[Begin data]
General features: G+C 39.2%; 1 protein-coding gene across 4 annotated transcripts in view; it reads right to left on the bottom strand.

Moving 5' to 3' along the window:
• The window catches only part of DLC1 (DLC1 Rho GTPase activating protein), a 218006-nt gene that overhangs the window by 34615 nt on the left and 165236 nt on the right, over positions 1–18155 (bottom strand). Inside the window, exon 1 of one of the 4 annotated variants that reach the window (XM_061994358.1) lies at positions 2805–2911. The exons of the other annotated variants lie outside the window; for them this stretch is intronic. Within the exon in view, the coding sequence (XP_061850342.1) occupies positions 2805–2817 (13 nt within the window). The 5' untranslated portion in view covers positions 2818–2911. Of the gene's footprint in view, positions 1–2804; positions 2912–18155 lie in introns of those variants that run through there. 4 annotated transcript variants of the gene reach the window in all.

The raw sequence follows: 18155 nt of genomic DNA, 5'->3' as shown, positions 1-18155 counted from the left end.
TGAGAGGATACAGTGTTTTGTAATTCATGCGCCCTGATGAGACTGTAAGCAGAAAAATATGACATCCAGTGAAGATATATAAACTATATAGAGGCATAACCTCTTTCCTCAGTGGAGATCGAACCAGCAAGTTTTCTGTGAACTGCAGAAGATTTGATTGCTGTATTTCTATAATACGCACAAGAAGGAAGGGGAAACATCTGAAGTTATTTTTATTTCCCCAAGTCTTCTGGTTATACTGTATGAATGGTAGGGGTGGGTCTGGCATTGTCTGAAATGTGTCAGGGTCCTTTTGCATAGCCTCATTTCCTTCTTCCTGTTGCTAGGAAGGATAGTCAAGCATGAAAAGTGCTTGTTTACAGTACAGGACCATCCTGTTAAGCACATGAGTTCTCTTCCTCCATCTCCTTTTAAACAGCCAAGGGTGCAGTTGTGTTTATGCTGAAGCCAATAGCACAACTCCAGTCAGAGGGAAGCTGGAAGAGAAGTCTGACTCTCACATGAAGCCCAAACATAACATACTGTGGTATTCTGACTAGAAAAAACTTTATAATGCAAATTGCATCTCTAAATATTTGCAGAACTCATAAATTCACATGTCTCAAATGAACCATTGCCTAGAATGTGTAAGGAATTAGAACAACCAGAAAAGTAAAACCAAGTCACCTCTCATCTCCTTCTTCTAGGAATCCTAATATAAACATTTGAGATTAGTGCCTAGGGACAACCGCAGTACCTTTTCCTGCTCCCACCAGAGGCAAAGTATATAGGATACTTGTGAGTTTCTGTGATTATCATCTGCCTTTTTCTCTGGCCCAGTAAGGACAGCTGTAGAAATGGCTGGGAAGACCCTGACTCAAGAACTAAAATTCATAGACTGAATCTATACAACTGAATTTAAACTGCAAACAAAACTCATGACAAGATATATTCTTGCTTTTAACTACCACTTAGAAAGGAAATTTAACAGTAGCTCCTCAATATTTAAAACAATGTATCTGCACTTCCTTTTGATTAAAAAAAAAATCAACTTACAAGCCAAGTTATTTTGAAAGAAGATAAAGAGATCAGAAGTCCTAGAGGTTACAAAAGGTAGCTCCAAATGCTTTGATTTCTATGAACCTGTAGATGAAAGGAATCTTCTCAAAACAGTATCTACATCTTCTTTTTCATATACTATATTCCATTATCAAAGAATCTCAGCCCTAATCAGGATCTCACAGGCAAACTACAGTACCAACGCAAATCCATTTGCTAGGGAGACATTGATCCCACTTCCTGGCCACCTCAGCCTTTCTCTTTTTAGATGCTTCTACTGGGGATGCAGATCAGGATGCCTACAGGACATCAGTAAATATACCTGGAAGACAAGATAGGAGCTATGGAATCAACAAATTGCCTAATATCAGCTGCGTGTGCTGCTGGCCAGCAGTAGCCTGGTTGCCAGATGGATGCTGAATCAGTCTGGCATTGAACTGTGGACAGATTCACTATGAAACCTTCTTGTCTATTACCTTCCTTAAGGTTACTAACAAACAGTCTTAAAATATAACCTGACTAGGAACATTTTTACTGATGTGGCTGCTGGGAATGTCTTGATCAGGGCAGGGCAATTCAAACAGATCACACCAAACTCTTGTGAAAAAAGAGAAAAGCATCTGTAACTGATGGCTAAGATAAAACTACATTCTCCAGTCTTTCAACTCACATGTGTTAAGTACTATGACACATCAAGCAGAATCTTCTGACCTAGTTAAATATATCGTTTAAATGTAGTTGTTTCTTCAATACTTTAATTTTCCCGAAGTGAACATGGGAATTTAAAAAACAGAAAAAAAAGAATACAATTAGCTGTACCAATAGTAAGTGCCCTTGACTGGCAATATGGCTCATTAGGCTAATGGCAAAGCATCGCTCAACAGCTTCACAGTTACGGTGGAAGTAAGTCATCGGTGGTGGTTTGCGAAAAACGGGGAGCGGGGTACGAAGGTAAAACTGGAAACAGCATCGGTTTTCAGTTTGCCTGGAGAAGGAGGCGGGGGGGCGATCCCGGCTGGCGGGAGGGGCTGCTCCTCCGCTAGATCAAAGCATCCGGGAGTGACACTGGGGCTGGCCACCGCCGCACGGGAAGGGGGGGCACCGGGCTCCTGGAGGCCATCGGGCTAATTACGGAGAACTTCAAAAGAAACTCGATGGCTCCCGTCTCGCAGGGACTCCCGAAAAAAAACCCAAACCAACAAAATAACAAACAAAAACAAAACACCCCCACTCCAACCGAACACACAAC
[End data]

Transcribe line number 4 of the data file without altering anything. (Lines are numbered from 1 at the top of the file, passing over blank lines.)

The raw sequence follows: 18155 nt of genomic DNA, 5'->3' as shown, positions 1-18155 counted from the left end.